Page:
There’s no question dealing with huge datasets is a very challenging technical problem. Whether it’s distributing search queries (ie Google), calculating algorithms from huge datasets (ie flight services), or coming up with predictions from many data points (ie weather or stock market). Storing big data, and computing actionable insights from that data requires expertise, and lots of powerful machines.
But without the data, you don’t have that analysis. And sometimes getting that data is the more challenging aspect that prevents many copycat businesses from popping up. Here’s why:
If you ask people why Google is the better search engine, the answer would be obvious: they have better algorithms. That’s definitely the major reason why but another is because their index is much bigger than Yahoo’s. If you’re indexing twice as many pages, you have higher quality pages to choose from. It’s common sense.
Building that huge index takes lots and lots of time. That’s the biggest reason why you don’t see any search engine startups these days. Google has an advantage because it started crawling the web since 1999, before many blogs and websites even got started. Compare this to Bing which only launched in 2009, a mere 3 years ago. They not only had to start crawling every page created since then, but also ALL the content created before then.
Crawling the entire world wide web is hard. But suppose you had the idea of building a search index in 1990, giving you a 10 year head start. Aside from the complexities/expenses of storing the data, and normalizing everything, crawling the web really isn’t that hard, on a high level.
You just use curl, wget or even a headless browser like PhantomJS, and just distribute that crawler so it crawls as many pages as possible.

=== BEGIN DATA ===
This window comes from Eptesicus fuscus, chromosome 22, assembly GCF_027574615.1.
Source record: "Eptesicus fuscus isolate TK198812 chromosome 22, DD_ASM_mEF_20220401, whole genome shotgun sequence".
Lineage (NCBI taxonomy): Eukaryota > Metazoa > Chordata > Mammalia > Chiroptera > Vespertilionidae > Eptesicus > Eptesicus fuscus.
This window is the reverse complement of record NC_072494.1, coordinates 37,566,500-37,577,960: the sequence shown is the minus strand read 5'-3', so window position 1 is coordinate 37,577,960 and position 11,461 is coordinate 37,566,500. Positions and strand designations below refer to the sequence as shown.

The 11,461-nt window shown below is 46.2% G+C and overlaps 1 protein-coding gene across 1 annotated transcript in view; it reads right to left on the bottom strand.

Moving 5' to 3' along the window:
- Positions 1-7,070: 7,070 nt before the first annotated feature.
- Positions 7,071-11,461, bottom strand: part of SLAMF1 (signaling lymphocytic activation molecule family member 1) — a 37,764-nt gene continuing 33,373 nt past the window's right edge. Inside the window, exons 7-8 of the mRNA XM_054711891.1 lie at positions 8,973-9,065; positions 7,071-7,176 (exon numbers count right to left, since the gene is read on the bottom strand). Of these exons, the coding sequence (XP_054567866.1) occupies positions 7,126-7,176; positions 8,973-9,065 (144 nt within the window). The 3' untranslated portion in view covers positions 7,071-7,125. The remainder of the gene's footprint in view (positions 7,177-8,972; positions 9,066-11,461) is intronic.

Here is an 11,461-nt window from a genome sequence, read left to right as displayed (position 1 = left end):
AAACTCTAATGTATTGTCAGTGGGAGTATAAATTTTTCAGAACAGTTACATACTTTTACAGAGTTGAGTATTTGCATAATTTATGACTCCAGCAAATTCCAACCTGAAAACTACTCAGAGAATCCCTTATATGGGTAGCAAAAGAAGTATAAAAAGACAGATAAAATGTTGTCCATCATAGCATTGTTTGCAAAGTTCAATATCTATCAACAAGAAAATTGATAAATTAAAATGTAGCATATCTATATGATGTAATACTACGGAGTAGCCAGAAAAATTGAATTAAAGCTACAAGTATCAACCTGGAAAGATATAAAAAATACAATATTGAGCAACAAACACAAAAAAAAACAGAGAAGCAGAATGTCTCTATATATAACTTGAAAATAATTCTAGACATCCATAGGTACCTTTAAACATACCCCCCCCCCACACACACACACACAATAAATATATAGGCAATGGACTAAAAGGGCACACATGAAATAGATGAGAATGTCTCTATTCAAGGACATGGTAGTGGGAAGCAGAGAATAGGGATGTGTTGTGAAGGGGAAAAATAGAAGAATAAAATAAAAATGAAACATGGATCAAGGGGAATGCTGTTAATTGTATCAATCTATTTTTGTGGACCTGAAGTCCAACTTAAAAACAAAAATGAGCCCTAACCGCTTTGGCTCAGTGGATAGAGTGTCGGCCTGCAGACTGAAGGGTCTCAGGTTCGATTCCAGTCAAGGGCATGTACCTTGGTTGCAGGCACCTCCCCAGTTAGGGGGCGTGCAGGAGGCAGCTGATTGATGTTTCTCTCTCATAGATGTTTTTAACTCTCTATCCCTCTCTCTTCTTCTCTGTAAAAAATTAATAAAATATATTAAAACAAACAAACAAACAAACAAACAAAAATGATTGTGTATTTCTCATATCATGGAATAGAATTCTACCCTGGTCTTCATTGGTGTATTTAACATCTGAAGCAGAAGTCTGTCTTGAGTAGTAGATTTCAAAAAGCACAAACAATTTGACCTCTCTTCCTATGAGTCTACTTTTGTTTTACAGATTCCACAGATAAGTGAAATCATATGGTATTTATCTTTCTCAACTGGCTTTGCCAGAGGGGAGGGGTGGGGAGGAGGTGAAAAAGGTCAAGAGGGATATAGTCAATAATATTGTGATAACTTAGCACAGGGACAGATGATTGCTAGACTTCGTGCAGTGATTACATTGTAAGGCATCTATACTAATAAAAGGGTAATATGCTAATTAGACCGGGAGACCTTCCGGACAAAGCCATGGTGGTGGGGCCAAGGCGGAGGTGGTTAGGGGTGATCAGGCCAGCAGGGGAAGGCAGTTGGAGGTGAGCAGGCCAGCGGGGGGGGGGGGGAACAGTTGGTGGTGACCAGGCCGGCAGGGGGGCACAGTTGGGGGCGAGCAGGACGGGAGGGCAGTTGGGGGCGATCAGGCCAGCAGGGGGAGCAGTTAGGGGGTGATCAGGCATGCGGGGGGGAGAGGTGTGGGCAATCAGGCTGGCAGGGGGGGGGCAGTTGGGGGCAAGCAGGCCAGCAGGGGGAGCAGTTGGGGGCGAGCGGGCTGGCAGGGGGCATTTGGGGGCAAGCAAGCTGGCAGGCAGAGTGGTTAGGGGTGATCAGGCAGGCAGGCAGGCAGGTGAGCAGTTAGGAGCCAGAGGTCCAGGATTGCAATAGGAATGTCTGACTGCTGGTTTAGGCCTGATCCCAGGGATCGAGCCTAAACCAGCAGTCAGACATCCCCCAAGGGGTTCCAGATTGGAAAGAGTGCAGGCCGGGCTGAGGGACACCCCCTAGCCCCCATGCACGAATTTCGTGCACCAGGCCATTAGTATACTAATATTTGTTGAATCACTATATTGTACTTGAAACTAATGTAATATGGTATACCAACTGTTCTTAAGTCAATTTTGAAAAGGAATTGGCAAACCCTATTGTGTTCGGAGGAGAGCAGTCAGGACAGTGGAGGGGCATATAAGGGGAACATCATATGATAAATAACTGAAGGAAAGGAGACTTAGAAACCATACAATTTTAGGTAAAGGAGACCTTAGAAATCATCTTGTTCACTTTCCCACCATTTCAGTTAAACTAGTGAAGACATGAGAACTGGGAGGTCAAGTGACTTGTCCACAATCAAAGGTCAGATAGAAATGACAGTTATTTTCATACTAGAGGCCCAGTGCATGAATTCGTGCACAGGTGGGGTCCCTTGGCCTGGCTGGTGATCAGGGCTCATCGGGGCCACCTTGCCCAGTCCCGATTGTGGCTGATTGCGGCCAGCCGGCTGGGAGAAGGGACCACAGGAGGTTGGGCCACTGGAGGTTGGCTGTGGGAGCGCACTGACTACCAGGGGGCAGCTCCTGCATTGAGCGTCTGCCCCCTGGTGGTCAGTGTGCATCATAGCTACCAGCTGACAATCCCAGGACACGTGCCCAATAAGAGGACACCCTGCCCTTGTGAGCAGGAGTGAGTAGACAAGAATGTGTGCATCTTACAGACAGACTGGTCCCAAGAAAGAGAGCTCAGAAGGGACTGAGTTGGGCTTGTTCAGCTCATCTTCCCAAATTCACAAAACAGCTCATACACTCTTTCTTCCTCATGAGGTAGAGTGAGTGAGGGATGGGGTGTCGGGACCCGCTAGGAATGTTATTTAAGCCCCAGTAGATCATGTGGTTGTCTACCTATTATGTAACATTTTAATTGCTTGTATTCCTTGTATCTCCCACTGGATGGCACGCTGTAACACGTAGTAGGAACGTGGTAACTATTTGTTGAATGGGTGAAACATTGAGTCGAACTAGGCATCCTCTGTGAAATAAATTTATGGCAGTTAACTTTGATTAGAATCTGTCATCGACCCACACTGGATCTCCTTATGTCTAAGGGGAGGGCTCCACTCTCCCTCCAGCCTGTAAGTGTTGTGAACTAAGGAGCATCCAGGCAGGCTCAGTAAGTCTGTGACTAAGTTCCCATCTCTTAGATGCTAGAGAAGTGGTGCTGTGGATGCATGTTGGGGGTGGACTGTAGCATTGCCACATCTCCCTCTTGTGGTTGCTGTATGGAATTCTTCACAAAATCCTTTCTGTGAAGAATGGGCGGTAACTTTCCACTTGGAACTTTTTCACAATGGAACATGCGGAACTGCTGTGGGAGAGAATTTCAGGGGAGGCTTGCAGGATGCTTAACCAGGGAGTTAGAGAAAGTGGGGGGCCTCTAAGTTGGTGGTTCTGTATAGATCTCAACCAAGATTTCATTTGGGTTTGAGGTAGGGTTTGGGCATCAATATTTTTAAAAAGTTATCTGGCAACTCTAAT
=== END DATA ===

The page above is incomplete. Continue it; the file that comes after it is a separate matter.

But what if you wanted to crawl and index all Twitter tweets since the beginning of time? The Twitter API doesn’t give you access to past tweets before a certain point, and if you built a crawler, they’d banned you in a minute if they saw so many accesses from the same IP addresses.
Which is why companies like DataSift have created a semi-barrier to entry with their partnership with Twitter. You can buy access to huge datasets of past tweets from them. We’re talking about years worth of data from 50+ million Twitter users. Data that can’t be found through regular crawling or through their API.
Sometimes getting around a problem requires business development, not engineering prowess.
MyFitnessPal is one of my favorite products. They’re a calorie counting app for the web, iPhone and Android. One of the features that makes them so popular is their enormous food database of millions of foods – American foods, Canadian foods, Asian foods, fast foods, you name it.
Where did they get all this data? They probably took it from a few public sources in the beginning. But when users discovered a food that wasn’t in the database they had the choice of entering it themselves. This new food would then be in the database available for anyone to search. After 7 years (they were created in 2005), their database grew to the size it is now.
Most people go for the calorie counter that has the largest database – not the one with the prettier UI or trendiest name. Which gives MyFitnessPal a huge competitive advantage because people will stop using an app if they can’t find what they’re searching for.
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